Griffith crafted a proposal aiming to clarify in the Senate bill how the FDA should work with state boards of pharmacy in overseeing compounding pharmacies and allowing compounders to engage in traditional practices.
Yes, although not on the same scale as the NECC outbreak. In May, a pharmacy in Florida recalled its sterile products following an FDA inspection. And in August, the FDA issued a voluntary nationwide recall of all sterile products made by a compounding pharmacy in Texas after reports of bacterial infection affecting 15 patients in two Texas hospitals.
Alexander called the recall “deeply troubling” and said it showed the need for action on his bill. “Senators on the health committee have worked carefully to put together the best possible legislation, because we knew that the lack of accountability over compounding businesses would lead to another crisis like last year’s meningitis outbreak,” he said in a statement in August.
What Will Happen Next?
Aides say that members in both chambers are continuing to work on details of the legislation and are aiming to pass a final version this fall. The drug distribution security provision in particular has strong bipartisan support in both chambers.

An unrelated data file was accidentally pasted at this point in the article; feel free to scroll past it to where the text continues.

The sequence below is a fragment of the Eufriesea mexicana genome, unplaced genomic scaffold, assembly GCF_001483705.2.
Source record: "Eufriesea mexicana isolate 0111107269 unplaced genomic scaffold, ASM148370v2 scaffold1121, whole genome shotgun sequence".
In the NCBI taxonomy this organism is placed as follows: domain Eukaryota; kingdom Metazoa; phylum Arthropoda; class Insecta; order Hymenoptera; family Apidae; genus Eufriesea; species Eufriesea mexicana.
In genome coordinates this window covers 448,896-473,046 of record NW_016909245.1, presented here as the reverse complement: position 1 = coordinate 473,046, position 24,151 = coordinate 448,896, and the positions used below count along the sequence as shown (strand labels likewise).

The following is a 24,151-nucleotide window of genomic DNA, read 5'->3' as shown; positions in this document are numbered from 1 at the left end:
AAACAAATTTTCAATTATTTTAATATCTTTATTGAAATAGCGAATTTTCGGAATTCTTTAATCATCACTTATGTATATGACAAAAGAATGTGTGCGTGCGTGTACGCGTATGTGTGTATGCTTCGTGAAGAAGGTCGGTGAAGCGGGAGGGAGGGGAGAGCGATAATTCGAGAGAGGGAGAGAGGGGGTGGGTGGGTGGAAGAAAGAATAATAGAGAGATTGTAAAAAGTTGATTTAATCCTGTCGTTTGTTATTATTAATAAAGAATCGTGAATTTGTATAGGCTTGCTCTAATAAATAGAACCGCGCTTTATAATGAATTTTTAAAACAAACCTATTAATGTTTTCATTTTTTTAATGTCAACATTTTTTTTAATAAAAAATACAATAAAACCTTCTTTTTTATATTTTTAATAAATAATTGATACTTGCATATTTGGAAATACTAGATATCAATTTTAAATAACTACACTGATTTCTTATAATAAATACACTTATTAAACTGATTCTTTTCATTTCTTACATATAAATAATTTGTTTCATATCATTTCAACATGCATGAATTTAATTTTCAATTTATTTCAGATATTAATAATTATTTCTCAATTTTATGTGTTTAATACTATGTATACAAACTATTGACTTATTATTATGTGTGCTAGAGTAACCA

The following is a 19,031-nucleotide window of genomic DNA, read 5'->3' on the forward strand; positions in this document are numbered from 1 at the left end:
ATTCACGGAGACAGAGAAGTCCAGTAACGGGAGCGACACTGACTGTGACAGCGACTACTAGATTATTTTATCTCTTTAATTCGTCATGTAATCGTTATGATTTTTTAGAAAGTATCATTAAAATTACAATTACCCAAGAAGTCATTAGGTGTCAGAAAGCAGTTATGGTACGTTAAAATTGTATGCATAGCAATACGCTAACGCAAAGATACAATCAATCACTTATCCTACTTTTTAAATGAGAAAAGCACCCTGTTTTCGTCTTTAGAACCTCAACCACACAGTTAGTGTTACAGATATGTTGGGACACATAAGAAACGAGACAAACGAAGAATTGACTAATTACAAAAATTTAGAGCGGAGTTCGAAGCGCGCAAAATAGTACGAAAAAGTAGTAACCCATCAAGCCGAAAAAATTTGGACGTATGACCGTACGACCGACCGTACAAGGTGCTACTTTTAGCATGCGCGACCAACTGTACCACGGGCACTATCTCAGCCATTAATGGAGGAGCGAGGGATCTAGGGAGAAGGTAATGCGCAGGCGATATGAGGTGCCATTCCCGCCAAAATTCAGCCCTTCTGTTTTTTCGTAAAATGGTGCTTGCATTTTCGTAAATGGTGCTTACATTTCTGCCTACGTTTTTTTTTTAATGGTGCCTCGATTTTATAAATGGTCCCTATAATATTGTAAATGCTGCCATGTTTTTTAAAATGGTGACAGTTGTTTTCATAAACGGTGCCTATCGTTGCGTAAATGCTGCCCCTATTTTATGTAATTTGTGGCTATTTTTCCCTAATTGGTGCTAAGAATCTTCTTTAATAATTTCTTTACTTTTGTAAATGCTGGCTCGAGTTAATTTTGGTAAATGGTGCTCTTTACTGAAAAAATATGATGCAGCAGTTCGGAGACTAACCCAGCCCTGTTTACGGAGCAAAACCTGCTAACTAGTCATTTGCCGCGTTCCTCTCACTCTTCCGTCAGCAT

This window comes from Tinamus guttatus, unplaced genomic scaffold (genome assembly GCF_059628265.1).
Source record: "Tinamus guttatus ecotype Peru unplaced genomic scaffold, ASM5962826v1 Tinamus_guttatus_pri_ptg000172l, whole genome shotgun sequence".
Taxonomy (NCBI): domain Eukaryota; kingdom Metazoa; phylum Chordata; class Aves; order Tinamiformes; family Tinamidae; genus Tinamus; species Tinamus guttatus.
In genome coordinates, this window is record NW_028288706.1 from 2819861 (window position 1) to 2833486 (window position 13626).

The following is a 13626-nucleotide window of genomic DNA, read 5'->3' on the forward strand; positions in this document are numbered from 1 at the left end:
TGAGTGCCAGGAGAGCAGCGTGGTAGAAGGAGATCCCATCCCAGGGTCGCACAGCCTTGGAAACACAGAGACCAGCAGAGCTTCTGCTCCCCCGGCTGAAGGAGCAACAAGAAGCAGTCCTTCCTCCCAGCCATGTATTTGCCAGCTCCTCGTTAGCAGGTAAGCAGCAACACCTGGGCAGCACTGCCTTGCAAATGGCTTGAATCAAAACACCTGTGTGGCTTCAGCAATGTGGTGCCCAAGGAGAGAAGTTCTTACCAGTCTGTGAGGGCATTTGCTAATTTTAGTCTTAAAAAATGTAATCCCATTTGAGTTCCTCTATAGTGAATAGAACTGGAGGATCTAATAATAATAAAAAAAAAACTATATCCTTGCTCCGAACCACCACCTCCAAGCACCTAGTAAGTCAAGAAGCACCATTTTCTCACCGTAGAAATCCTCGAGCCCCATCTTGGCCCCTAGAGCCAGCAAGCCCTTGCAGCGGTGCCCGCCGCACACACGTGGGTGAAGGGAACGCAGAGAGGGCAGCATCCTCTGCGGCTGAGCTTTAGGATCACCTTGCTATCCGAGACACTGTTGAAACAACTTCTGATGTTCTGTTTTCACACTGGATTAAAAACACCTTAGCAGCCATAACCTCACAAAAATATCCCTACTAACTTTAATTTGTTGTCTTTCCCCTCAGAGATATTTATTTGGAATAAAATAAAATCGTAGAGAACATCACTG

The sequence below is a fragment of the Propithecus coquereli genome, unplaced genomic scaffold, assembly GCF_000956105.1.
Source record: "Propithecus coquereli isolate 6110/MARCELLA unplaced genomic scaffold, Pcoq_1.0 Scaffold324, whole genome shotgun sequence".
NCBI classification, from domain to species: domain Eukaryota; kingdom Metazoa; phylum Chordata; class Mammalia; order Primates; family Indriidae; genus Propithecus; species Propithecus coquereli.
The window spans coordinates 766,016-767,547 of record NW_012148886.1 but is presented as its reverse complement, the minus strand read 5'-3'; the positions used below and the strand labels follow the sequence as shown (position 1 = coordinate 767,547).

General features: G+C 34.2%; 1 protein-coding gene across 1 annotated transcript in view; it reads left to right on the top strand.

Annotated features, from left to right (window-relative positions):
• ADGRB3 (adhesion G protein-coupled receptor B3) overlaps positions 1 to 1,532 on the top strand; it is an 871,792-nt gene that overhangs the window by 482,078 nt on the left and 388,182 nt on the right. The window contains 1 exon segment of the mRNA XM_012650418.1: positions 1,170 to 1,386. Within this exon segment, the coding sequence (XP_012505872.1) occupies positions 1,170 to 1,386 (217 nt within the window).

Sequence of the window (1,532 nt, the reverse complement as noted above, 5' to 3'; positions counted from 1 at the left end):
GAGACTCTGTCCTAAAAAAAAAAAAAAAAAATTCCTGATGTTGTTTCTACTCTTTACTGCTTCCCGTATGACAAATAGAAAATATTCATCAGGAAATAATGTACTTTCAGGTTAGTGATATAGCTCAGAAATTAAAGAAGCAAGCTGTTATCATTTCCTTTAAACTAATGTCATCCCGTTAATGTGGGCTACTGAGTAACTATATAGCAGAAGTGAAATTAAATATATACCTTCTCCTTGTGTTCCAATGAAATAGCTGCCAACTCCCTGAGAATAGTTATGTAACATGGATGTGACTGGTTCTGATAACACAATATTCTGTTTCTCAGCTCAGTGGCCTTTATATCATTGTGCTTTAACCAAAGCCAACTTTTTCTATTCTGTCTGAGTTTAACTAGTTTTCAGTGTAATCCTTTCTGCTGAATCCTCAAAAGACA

But bill sponsors in the Senate say they are committed to trying to pass compounding pharmacy legislation as well, as soon as possible. An aide for Harkin said he is eager to move the bill, especially in light of the compounded drug problems that continue to occur.
The biggest obstacle is for House Republicans and senators to agree on how much authority the FDA should have over compounding pharmacies. If they can work that out, it will go a long way to helping the legislation succeed. And if the two committees can hammer out the details in their own negotiations, that would increase the bills’ chances on the floor of their respective chambers — and make reconciliation much easier.